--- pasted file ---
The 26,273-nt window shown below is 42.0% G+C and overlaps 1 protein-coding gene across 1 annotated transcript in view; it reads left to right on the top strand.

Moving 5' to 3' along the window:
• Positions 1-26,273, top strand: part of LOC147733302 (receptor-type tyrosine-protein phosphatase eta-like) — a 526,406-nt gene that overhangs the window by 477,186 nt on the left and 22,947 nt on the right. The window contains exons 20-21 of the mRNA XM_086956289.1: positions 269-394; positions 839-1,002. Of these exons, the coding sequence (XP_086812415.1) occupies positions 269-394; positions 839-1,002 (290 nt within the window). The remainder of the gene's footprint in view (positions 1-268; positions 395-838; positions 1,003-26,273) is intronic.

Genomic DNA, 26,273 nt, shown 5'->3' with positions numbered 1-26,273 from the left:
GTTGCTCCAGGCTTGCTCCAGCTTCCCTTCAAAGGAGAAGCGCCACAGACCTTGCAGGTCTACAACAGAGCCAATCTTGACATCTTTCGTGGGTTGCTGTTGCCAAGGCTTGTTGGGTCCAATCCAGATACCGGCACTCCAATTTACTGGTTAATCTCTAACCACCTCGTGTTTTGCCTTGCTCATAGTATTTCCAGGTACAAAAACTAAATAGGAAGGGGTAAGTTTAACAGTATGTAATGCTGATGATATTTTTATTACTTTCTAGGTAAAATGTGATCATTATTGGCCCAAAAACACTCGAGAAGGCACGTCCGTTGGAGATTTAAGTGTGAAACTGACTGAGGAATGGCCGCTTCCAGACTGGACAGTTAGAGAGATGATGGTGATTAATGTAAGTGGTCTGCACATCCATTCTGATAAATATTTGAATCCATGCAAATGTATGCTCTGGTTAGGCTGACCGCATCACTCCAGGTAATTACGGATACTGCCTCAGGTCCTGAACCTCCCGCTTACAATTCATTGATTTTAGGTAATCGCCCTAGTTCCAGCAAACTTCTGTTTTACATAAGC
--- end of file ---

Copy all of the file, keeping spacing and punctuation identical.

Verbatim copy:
The 26,273-nt window shown below is 42.0% G+C and overlaps 1 protein-coding gene across 1 annotated transcript in view; it reads left to right on the top strand.

Moving 5' to 3' along the window:
• Positions 1-26,273, top strand: part of LOC147733302 (receptor-type tyrosine-protein phosphatase eta-like) — a 526,406-nt gene that overhangs the window by 477,186 nt on the left and 22,947 nt on the right. The window contains exons 20-21 of the mRNA XM_086956289.1: positions 269-394; positions 839-1,002. Of these exons, the coding sequence (XP_086812415.1) occupies positions 269-394; positions 839-1,002 (290 nt within the window). The remainder of the gene's footprint in view (positions 1-268; positions 395-838; positions 1,003-26,273) is intronic.

Genomic DNA, 26,273 nt, shown 5'->3' with positions numbered 1-26,273 from the left:
GTTGCTCCAGGCTTGCTCCAGCTTCCCTTCAAAGGAGAAGCGCCACAGACCTTGCAGGTCTACAACAGAGCCAATCTTGACATCTTTCGTGGGTTGCTGTTGCCAAGGCTTGTTGGGTCCAATCCAGATACCGGCACTCCAATTTACTGGTTAATCTCTAACCACCTCGTGTTTTGCCTTGCTCATAGTATTTCCAGGTACAAAAACTAAATAGGAAGGGGTAAGTTTAACAGTATGTAATGCTGATGATATTTTTATTACTTTCTAGGTAAAATGTGATCATTATTGGCCCAAAAACACTCGAGAAGGCACGTCCGTTGGAGATTTAAGTGTGAAACTGACTGAGGAATGGCCGCTTCCAGACTGGACAGTTAGAGAGATGATGGTGATTAATGTAAGTGGTCTGCACATCCATTCTGATAAATATTTGAATCCATGCAAATGTATGCTCTGGTTAGGCTGACCGCATCACTCCAGGTAATTACGGATACTGCCTCAGGTCCTGAACCTCCCGCTTACAATTCATTGATTTTAGGTAATCGCCCTAGTTCCAGCAAACTTCTGTTTTACATAAGC